Okay. Well in my opinion trying to use inaccuracies in the Bible as a means of challenging literalism, doesn't really work. It certainly hasn't worked in my experience. I prefer to challenge the underlying assumptions of literalism right off the bat: trying to nitpick events and point out the lack of evidence for them, always gives them too much wiggle-room.

Matthew T:

Actually, in trying to reason with believers I've found that pointing out the moral atrocities commanded, condoned, or caused by God in the Bible does little good either. Most of the believers I've encountered believe that whatever God commands or does is moral by virtue of his being perfect, holy, and sovereign. Nothing I know sways such believers, not pointing out the flaws of the Bible, nor pointing out the flaws of it's God. But whenever I get the opportunity I have to try.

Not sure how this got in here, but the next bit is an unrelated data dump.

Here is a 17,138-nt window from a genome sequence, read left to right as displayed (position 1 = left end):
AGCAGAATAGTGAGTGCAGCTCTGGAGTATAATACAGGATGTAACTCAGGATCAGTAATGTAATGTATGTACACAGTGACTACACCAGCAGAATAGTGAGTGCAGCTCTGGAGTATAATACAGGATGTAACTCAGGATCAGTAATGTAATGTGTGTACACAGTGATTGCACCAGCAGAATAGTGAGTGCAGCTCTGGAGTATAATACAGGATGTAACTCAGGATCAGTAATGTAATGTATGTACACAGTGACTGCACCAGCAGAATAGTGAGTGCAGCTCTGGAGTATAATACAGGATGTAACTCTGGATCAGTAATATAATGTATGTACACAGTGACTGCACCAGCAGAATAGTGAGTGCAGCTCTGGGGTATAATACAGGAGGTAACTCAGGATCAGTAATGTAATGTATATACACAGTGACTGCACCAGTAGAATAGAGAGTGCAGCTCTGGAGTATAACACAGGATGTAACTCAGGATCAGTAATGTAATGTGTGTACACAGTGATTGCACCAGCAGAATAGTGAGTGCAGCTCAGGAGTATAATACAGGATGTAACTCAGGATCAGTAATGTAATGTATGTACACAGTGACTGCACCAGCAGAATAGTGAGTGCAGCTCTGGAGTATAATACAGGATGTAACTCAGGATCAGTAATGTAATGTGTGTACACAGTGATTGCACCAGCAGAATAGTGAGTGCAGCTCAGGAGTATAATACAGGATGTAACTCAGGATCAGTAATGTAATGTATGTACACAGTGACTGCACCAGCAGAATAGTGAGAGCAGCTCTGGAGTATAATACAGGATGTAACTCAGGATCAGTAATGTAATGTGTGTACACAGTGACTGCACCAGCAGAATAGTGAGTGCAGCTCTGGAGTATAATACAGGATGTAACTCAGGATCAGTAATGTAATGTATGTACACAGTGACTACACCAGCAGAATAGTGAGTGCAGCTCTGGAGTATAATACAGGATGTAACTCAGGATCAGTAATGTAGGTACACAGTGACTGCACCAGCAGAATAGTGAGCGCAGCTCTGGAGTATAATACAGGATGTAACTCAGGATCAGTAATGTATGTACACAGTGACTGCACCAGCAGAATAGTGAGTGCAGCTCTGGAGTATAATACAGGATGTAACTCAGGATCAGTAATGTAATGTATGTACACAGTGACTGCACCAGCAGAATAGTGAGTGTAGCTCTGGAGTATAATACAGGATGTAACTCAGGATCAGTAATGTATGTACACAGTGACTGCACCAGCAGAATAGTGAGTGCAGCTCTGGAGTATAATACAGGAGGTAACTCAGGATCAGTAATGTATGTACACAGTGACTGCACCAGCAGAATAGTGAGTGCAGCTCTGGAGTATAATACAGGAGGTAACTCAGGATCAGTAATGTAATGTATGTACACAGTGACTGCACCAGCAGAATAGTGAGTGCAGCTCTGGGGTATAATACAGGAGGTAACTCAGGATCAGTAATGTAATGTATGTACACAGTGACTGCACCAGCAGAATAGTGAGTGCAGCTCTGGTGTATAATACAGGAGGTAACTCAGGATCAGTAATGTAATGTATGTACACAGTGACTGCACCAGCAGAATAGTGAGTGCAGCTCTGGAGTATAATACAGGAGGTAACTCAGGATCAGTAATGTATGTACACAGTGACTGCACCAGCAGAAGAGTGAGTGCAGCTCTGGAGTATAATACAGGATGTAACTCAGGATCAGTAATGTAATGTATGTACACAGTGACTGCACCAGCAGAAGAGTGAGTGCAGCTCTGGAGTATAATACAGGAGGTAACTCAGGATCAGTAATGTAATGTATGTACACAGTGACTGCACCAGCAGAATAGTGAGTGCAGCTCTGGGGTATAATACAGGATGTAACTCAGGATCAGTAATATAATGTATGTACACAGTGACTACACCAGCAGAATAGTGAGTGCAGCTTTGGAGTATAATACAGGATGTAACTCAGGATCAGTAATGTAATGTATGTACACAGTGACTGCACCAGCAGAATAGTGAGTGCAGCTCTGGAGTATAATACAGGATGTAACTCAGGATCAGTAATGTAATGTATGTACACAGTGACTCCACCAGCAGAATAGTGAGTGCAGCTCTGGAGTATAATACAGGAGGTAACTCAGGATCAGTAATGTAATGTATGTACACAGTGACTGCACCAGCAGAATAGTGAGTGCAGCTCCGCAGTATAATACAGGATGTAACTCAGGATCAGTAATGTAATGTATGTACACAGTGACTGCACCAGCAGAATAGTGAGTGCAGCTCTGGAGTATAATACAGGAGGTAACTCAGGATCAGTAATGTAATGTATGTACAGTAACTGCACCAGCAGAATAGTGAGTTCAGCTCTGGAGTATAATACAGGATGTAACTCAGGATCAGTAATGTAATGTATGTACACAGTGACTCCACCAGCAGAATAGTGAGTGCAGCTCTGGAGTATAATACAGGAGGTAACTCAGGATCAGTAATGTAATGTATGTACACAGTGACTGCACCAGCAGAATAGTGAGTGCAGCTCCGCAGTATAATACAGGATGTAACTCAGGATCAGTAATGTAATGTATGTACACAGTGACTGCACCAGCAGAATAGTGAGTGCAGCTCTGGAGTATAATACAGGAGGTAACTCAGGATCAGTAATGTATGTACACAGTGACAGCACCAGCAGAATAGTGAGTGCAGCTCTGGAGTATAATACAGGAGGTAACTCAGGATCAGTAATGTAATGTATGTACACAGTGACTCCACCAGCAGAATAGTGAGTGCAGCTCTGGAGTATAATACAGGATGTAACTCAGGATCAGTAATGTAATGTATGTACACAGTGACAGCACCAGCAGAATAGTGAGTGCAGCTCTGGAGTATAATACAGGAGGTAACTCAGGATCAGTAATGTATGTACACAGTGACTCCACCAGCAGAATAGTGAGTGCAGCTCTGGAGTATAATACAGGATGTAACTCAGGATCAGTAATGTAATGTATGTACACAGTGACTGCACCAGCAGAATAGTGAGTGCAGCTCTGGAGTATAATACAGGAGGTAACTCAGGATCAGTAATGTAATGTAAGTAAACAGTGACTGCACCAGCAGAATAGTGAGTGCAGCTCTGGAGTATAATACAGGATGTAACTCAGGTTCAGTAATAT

We can't just give up and go on our merry way because of the apparent futility of it. There's too much at stake. 

Anthony,

All believers need the crutches of religion and god for their existence. They are unable to fill the vacuum unbelief will cause in their minds. They are mentally weak.  They know the flaws in their belief and so are desperate to defend their faith. Therefore its' futile to argue with them. You can wake up a sleeping man but not a man pretending to sleep.

"We can't just give up and go on our merry way because of the apparent futility of it. There's too much at stake."

This this kind of thought is the laudable strength of atheists like  you. No doubt we cant give up. This kind of thought keeps our hopes alive. We will win ultimately because we are strong.

Madhukar:

As always your knowledge and wisdom impresses me.